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Battered by Criticism of Its Board, HP Sticks Its Head in a Cloud

Hewlett-Packard (HPQ) CEO Leo Apotheker unveiled HP's new cloud strategy yesterday: information management, analytics, and cloud computing. If it sounds familiar, it should. First, HP has been announcing its cloud strategy repeatedly for years. Second, this version is awfully similar to IBM's strategy.

But you can understand why HP's top brass might be rattled. The two biggest proxy advisory firms, Institutional Shareholder Services (ISS) and Glass, Lewis & Co. have both recommended that shareholders vote against management recommendations on directors. This is the corporate governance equivalent of being slapped in the face with a two-by-four. And until HP can solve some fundamental cultural and management issues, all the strategic talk will be nothing but distraction.

The idea that HP again announced its interest in cloud computing and the approach companies should take is amusing. Here's a little challenge: Read the following three statements about HP and cloud computing and provide the date within a month (no fair peeking at the links until you've guessed):

From top to bottom, the dates are April 2008, February 2009, June 2009, and September 2010. No wonder that IBM, which has a well-defined and intelligent approach to cloud services, scoffed at HP in an interview with the FT:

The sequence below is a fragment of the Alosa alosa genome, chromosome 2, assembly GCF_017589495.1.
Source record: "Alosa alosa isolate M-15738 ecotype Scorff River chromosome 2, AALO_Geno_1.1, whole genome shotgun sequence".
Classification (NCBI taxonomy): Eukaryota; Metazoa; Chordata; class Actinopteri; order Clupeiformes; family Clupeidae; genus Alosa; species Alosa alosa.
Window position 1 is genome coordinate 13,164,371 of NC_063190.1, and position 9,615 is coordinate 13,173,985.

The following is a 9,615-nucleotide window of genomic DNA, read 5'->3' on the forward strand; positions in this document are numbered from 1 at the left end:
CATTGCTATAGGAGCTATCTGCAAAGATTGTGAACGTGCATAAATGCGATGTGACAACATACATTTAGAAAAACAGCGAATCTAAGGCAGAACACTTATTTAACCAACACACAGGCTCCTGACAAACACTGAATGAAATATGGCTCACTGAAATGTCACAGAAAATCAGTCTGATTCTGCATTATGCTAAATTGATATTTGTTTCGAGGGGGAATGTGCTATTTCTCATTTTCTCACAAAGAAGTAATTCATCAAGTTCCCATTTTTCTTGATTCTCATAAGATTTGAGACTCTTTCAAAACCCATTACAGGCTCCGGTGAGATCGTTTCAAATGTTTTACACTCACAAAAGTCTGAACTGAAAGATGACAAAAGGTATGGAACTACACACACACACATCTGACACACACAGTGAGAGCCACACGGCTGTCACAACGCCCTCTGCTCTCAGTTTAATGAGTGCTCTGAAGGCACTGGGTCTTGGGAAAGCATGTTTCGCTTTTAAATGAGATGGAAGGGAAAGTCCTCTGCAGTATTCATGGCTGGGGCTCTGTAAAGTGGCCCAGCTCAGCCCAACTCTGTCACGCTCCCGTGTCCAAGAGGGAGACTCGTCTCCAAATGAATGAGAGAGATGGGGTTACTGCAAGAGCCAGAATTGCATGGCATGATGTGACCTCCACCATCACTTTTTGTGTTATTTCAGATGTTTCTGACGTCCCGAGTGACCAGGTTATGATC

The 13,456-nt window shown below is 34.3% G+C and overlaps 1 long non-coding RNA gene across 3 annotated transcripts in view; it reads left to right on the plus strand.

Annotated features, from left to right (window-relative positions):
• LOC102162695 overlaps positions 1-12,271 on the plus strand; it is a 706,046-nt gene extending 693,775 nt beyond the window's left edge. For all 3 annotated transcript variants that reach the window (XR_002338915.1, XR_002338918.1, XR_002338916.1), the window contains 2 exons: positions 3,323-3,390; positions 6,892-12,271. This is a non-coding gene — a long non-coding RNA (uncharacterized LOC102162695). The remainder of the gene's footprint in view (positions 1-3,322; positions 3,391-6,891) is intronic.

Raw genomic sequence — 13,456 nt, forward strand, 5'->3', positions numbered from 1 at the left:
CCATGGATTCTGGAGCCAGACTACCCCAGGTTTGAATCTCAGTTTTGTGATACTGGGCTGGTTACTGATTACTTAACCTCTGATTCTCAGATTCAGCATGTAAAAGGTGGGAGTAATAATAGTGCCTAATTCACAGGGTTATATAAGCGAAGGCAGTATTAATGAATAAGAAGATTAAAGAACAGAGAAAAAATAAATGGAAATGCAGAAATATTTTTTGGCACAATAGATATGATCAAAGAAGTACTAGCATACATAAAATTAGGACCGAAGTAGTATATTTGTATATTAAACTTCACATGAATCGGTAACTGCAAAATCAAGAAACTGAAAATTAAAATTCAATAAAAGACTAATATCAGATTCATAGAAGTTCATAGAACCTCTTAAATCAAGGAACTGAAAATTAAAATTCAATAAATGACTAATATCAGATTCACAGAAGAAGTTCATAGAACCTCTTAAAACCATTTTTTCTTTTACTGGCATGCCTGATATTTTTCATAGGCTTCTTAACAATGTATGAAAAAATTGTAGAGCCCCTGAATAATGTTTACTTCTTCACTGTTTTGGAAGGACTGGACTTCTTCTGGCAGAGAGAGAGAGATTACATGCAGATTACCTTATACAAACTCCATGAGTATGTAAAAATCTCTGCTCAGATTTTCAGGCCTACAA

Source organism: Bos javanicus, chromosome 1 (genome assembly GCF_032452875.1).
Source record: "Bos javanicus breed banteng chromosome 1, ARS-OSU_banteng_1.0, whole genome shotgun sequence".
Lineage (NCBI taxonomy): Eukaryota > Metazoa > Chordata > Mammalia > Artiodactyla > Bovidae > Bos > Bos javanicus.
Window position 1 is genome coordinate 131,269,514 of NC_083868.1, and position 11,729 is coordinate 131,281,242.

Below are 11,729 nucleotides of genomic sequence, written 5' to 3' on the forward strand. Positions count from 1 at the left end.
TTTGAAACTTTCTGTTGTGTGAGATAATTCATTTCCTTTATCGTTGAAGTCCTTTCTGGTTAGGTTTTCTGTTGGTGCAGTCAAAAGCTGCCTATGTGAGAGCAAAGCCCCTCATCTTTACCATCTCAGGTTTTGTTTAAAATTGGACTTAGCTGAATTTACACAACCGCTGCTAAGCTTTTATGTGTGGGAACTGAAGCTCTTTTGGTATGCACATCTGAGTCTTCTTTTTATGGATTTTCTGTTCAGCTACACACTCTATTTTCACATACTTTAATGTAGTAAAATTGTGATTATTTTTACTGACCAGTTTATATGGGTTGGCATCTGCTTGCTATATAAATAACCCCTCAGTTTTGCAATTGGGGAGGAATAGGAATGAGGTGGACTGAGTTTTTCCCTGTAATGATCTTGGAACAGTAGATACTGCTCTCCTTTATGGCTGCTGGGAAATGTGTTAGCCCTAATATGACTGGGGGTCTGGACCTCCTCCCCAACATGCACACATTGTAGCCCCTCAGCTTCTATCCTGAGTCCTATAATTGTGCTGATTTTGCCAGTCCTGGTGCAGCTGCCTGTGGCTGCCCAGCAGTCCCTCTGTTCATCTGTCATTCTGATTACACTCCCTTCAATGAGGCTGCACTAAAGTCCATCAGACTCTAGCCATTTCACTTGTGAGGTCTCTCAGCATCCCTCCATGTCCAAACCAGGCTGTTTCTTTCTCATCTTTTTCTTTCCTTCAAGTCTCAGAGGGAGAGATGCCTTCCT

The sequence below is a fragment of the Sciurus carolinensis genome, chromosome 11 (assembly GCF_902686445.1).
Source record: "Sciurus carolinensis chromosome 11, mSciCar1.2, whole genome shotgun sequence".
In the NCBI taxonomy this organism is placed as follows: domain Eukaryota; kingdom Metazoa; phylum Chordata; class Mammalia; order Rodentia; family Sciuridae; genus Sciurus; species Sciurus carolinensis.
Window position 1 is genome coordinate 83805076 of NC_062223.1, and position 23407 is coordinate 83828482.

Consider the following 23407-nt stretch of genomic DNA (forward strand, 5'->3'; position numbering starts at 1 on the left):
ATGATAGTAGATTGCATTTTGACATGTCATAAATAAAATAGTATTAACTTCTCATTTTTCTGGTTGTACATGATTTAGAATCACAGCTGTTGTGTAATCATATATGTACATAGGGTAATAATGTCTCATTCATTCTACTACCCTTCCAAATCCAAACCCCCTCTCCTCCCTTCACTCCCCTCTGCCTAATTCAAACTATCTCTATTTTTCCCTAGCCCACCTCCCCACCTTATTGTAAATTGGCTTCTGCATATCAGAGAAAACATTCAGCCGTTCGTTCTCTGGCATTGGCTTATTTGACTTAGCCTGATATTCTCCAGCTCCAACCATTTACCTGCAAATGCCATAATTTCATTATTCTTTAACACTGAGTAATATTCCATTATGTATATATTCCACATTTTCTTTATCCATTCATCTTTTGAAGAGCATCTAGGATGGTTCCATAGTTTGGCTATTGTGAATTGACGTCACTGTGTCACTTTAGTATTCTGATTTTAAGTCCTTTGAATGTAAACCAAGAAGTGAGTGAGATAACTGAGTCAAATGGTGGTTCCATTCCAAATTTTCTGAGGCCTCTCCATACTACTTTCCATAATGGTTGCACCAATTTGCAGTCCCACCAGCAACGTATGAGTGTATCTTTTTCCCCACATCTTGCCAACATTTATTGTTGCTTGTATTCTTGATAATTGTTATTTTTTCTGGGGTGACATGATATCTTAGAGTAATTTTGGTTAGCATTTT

By tying its software and services businesses more closely together, IBM has been able to boost its profit margins ahead of HP and is on track to maintain its lead with further expansion over the next five years, he added.

"I think it would take a long time for anybody to accumulate the kind of capability that we have," the IBM executive said.

According to the FT, IBM shares are up 27 percent over the last year, while HP's have fallen 20 percent.

Why is HP still trying to introduce its strategy that supposedly has been around for years? One reason is that IBM has blasted ahead with a coherent approach and HP wants to compete. Just as important at the moment, though, is the criticism that the top proxy advisory firms have lobbed at company's board. HP governance repeatedly has been mired in scandals for years.

Those who thought that the ouster of former CEO Mark Hurd might finally bring HP some stability were wrong. The latest problem was HP's latest board shuffle. Not only did the company pretend that dismissing a few directors solved its problems, but it added five additional members, bringing the board from 12 members to 17.

According to ISS, HP said that an ad hoc committee identified candidates. The groups consisted of Apotheker, chairman Ray Lane, and two long-time board members, Larry Babbio and John Hammergren. That's a problem for the proxy advisory group, given HP's previous problems with Hurd's severance package and Apotheker's strong influence on the choice of members.

ISS has advised shareholders to vote against the reelection of Babbio as well as Sari Baldauf and G. Kennedy Thompson. Glass Lewis has advised against reelection only of Babbio because compensation for HP management is above the median for similar sized companies, and yet the company didn't perform all that well.

Not surprisingly, HP claims that its practices are fine. Disputed or not, the issue won't go away. It'll only get larger and will continue to distract management and the board. It's time for HP to get some professional help, identify what has gone wrong, and fix it.

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Image: morgueFile user slideshowmom, site standard license.
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